Excerpt: It’s about an 11-year-old at a state-run boys’ home—a violence-prone ball of energy—who learns his father hasn’t merely dropped him off but abandoned him and sold his precious bike besides. He runs away, sneaks into his old apartment building for signs of any good news, gets chased into a doctor’s office, where he smacks into a woman in the waiting room, and clutches her for dear life, a woman who eventually comes to adopt him, almost as an act of fate, if not faith.
Conclusion: I won't blame you if, while watching 'The Kid with a Bike', you feel like you want to throttle young Cyril. It seems predestined that a person like Samantha is out there. Her endless patience and selflessness are beautifully affecting. One of the most likeable movie characters in recent memory. Criterion junkies will no doubt buy this title regardless, however, for everyone else, 'The Kid with a Bike' is strongly recommended.
Conclusion: I thought that Jean-Pierre and Luc Dardenne's The Kid With a Bike was one of the very best films to be released on Blu-ray in 2012. It is fantastic to see that it is now also available in the United States. Criterion's release also comes with excellent exclusive supplemental features, including a lengthy video interview with the Belgian directors conducted by Kent Jones. Do not miss this release, folks. VERY HIGHLY RECOMMENDED. Did you find this review helpful?
Conclusion: The Kid With a Bike is a simple yet profoundly moving film by two of European cinema's best directors. So far this year, it is one of the very best films I've seen released on Blu-ray. Hopefully, a U.S. Blu-ray release isn't too far behind. As usual, Artificial Eye's technical presentation is of exceptionally high quality. VERY HIGHLY RECOMMENDED. Did you find this review helpful?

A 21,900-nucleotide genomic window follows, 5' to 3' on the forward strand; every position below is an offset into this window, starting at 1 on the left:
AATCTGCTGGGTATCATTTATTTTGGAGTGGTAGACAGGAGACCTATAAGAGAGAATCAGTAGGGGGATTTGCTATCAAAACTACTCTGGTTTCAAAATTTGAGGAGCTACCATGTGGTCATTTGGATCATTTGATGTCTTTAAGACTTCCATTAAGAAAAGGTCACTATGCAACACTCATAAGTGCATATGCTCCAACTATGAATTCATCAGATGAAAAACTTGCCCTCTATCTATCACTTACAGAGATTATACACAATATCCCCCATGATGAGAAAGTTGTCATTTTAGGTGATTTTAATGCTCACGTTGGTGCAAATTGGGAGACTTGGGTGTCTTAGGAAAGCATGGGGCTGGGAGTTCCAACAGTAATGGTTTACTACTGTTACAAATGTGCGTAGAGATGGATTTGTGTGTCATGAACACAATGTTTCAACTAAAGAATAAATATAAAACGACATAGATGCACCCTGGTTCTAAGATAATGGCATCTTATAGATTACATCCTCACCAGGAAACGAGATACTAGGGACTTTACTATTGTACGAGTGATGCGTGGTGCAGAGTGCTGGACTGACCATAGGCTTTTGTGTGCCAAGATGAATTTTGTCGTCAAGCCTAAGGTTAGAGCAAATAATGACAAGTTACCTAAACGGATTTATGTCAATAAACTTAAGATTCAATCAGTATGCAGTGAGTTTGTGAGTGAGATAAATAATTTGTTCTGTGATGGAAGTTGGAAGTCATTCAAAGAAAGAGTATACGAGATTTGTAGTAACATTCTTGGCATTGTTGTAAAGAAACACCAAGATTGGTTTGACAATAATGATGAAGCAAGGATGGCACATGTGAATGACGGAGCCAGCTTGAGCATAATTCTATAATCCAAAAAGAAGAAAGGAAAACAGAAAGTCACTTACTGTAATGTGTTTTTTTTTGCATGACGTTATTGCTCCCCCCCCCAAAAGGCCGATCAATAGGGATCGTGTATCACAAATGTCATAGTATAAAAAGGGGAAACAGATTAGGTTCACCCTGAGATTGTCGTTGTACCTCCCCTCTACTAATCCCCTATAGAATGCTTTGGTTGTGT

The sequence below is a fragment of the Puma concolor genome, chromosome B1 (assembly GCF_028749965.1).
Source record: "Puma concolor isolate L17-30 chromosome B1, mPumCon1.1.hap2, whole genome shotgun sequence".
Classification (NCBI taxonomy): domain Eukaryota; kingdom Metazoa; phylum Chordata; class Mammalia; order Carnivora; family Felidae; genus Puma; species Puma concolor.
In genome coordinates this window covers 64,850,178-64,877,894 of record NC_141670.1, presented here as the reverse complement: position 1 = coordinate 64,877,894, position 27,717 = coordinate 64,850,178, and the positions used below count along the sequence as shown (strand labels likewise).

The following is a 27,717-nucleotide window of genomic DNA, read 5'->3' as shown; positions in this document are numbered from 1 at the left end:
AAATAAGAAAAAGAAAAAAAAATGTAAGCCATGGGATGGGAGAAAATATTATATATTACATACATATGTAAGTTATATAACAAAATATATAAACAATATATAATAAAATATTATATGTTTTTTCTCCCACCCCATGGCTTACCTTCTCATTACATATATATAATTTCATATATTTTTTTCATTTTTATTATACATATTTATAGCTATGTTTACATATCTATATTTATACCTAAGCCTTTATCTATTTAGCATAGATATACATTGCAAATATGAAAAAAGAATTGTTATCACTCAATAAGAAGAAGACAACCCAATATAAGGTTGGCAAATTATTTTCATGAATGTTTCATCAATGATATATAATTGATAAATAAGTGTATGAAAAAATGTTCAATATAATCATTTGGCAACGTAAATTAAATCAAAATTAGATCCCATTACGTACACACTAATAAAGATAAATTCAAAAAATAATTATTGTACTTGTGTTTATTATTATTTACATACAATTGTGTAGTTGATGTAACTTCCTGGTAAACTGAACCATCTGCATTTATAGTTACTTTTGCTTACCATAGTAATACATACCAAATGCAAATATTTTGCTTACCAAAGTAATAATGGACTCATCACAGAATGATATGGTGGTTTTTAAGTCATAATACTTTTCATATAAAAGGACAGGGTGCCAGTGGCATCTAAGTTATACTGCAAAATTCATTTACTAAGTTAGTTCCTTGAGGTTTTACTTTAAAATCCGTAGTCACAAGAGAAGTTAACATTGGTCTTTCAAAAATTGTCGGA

Excerpt: In the films of Belgian brothers Jean-Pierre and Luc Dardenne , the characters move restlessly within fences and walls both real and imagined, often bumping hard against the limits that confine them. They are creatures of need, lonely and deeply vulnerable, but with an almost-feral determination to survive and hold on to the minimal things that constitute their lives.
Summary: A moving, sweet and at times harrowing tale about an abandoned boy, this is also a chilling insight into the psychological roots of crime. Belgian brothers Jean-Pierre and Luc Dardenne, famous for their naturalistic style, won the 2011 Cannes Film Festival Grand Prix and a Golden Globe nomination for Best Foreign Language Film. More And yet it almost doesn’t feel like a film. It’s more a snapshot of life than a story carefully moulded for entertainment value.